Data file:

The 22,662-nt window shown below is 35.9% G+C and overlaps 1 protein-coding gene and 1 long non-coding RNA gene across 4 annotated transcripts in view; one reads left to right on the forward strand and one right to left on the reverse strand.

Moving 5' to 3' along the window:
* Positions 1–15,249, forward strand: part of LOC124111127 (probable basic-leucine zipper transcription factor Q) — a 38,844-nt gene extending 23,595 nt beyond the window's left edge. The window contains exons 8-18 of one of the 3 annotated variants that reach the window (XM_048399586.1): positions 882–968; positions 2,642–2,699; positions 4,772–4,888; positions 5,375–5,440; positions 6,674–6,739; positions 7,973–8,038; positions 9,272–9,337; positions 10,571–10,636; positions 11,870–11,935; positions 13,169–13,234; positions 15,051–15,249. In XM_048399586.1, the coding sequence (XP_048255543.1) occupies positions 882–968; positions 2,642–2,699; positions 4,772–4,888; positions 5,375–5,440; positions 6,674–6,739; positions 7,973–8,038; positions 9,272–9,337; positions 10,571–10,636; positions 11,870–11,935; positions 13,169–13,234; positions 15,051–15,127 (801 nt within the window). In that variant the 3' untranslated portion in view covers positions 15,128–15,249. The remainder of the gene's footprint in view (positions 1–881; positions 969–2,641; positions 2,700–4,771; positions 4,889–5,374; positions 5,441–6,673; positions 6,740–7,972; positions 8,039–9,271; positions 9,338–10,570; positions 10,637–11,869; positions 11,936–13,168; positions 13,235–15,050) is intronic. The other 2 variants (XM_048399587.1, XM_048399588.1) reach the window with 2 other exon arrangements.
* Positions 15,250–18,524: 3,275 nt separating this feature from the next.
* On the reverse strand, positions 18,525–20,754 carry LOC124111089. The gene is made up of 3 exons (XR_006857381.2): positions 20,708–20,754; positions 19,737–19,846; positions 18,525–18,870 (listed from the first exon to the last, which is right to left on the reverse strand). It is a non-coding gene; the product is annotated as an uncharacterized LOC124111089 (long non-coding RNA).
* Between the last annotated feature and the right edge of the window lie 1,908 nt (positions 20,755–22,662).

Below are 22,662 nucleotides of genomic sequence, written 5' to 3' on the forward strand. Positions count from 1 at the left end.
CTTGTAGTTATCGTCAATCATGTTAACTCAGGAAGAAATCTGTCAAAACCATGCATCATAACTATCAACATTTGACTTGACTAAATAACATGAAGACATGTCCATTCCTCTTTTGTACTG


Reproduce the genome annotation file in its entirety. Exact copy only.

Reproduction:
The 22,662-nt window shown below is 35.9% G+C and overlaps 1 protein-coding gene and 1 long non-coding RNA gene across 4 annotated transcripts in view; one reads left to right on the forward strand and one right to left on the reverse strand.

Moving 5' to 3' along the window:
* Positions 1–15,249, forward strand: part of LOC124111127 (probable basic-leucine zipper transcription factor Q) — a 38,844-nt gene extending 23,595 nt beyond the window's left edge. The window contains exons 8-18 of one of the 3 annotated variants that reach the window (XM_048399586.1): positions 882–968; positions 2,642–2,699; positions 4,772–4,888; positions 5,375–5,440; positions 6,674–6,739; positions 7,973–8,038; positions 9,272–9,337; positions 10,571–10,636; positions 11,870–11,935; positions 13,169–13,234; positions 15,051–15,249. In XM_048399586.1, the coding sequence (XP_048255543.1) occupies positions 882–968; positions 2,642–2,699; positions 4,772–4,888; positions 5,375–5,440; positions 6,674–6,739; positions 7,973–8,038; positions 9,272–9,337; positions 10,571–10,636; positions 11,870–11,935; positions 13,169–13,234; positions 15,051–15,127 (801 nt within the window). In that variant the 3' untranslated portion in view covers positions 15,128–15,249. The remainder of the gene's footprint in view (positions 1–881; positions 969–2,641; positions 2,700–4,771; positions 4,889–5,374; positions 5,441–6,673; positions 6,740–7,972; positions 8,039–9,271; positions 9,338–10,570; positions 10,637–11,869; positions 11,936–13,168; positions 13,235–15,050) is intronic. The other 2 variants (XM_048399587.1, XM_048399588.1) reach the window with 2 other exon arrangements.
* Positions 15,250–18,524: 3,275 nt separating this feature from the next.
* On the reverse strand, positions 18,525–20,754 carry LOC124111089. The gene is made up of 3 exons (XR_006857381.2): positions 20,708–20,754; positions 19,737–19,846; positions 18,525–18,870 (listed from the first exon to the last, which is right to left on the reverse strand). It is a non-coding gene; the product is annotated as an uncharacterized LOC124111089 (long non-coding RNA).
* Between the last annotated feature and the right edge of the window lie 1,908 nt (positions 20,755–22,662).

Below are 22,662 nucleotides of genomic sequence, written 5' to 3' on the forward strand. Positions count from 1 at the left end.
CTTGTAGTTATCGTCAATCATGTTAACTCAGGAAGAAATCTGTCAAAACCATGCATCATAACTATCAACATTTGACTTGACTAAATAACATGAAGACATGTCCATTCCTCTTTTGTACTG